What I wanted to know was if there was any particular country in the region in which it was easier or harder to race for Day Two. I created a travel chart including the cost to travel from any country in the region to another:

This chart’s purpose is to compare travel from country to country, so my goal here is not exact accuracy. I selected the origin and the destination on Google Flights, looked two to four months ahead and picked the lowest possible prices. Here are some potential problems with that methodology:

1. Some of these prices are only available on weekdays. Sure, maybe you can get from Kuala Lumpur to Perth for under $200, but maybe that is only if you fly on a Wednesday. That might also be a flight with a twelve-hour layover that you would want to avoid.

2. This also assumes that prices are similar from either direction. For example, I searched for round trip flights from Hong Kong to Jakarta and not vice versa. I’m assuming that those prices are similar.

3. This assumes that you don’t get any discounts on airfare or use miles for purchases.

4. This assumes that everyone in a given country lives in the city where their SPE is. If you live in the Philippines but you live five hours from Manila, then this chart won’t accurately predict your travel costs at all.

5. This chart does not include driving. It’s possible to drive from Kuala Lumpur to Singapore and possibly cut travel costs in half with a full car. Sydney <-> <->Brisbane and Sydney <-> <-> Melbourne are also both technically drivable. I believe that’s all of the possible driving scenarios, but this chart assumes that players fly instead of drive.

The cost to attend every event ranked by city of origin:

<-><->To my knowledge, no one on the APAC circuit attends every event. However, this year, events were spread out in a way that it was technically feasible, although expensive. If one was to travel the circuit this way, the best place to do it from would by the Malay Peninsula which includes both Malaysia and Singapore. The worst places to make this grind from are two Australian cities as well as New Zealand.
<-><->Kuala Lumpur, MY - $1883

Singapore, SG - $2025

Jakarta, ID - $2185

Bangkok, TH - $2209

Melbourne, AU - $2402

Sydney, AU - $2423

Hong Kong, HK - $2543

Manila, PH - $2544

Perth, AU - $2614

Auckland, NZ - $3482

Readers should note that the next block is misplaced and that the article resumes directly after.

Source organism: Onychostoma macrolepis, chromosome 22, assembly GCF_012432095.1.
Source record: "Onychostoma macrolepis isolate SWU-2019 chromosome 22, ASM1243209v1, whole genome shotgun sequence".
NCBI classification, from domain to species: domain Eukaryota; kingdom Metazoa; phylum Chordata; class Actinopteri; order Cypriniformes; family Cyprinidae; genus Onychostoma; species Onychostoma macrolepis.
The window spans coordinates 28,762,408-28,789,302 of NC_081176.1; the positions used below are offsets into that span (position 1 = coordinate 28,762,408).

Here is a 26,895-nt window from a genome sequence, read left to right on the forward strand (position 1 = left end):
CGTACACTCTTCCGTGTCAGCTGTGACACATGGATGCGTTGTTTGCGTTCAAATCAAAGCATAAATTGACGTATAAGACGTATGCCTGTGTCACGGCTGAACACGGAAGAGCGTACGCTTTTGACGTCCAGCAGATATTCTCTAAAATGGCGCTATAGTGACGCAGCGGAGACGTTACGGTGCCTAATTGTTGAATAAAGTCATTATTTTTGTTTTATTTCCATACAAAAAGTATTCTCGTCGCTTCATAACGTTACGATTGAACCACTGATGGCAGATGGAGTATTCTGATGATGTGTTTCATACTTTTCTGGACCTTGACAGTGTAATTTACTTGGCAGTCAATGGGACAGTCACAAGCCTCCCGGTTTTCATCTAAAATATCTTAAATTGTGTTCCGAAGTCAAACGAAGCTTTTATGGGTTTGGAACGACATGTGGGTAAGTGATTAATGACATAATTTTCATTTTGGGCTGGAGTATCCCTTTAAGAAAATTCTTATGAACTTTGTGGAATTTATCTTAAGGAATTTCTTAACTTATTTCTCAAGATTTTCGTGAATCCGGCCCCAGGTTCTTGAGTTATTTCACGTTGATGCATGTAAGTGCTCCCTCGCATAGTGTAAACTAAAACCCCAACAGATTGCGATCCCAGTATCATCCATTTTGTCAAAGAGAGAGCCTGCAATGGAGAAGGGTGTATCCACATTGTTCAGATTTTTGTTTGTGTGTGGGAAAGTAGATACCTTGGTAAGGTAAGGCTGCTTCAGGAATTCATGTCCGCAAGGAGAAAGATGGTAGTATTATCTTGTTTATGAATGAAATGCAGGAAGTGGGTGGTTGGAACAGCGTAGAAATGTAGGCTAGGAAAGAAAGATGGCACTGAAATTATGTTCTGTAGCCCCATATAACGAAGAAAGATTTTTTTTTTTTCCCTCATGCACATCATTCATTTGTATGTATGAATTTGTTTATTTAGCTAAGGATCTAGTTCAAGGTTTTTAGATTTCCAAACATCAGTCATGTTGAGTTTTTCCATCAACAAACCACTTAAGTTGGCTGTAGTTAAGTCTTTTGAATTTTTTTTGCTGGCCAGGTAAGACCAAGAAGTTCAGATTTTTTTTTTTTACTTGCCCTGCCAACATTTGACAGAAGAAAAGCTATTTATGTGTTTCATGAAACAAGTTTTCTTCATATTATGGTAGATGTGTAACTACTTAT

Brisbane, AU - $3656

Traveling to everything while splitting Australia and New Zealand from Asia

This chart assumes that Australia and New Zealand are totally separate from the rest of the APAC region. So in this scenario, anyone in Australia or New Zealand would travel to all three Australian Regionals, the New Zealand SPE, and the IC. This is what many competitive Australian players do. As you can see, that is relatively affordable from Sydney or Melbourne, but impossibly expensive and/or frustrating from Perth or Auckland.

This scenario removes the possibility of Asian players traveling to Australia (except it still includes the Internationals), which is relevant because players from both Singapore and Malaysia attended Australian Regionals this season. Without the cost of attending extra Australian events, Malaysia and Singapore become the best jumping off locations to attend the rest of the Asian events affordably. 
<-><->Sydney, AU - $589

Melbourne, AU - $621

Kuala Lumpur, MY - $642

Singapore, SG - $738

Brisbane, AU - $762

Bangkok, TH - $806

Jakarta, ID - $822

Manila, PH - $883

Hong Kong, HK - $1021

Auckland, NZ - $1138

Perth, AU - $1156

Accessibility based on budget

This chart shows how many tournaments one could attend depending on their flight budget per tournament. For example, the first row shows that if you live in Jakarta and your flight budget per tournament is $100, there are three tournaments you could attend (this includes the local Regionals).

I’ve highlighted the most important numbers. With a flight budget of just $100, Indonesia, Thailand, Singapore, and Malaysia have a huge advantage in terms of event accessibility. The only Australian city that is comparable is Sydney. Extending the flight budget to $200 makes the disparity even greater. Each of the Asian countries has access to six or more events at this price, while Australian Cities have only three. Even when we move our budget up to $300, the disparity still exists. Most pitiful is Auckland, where a player would clearly have to spend a lot of money to make a run for Day Two.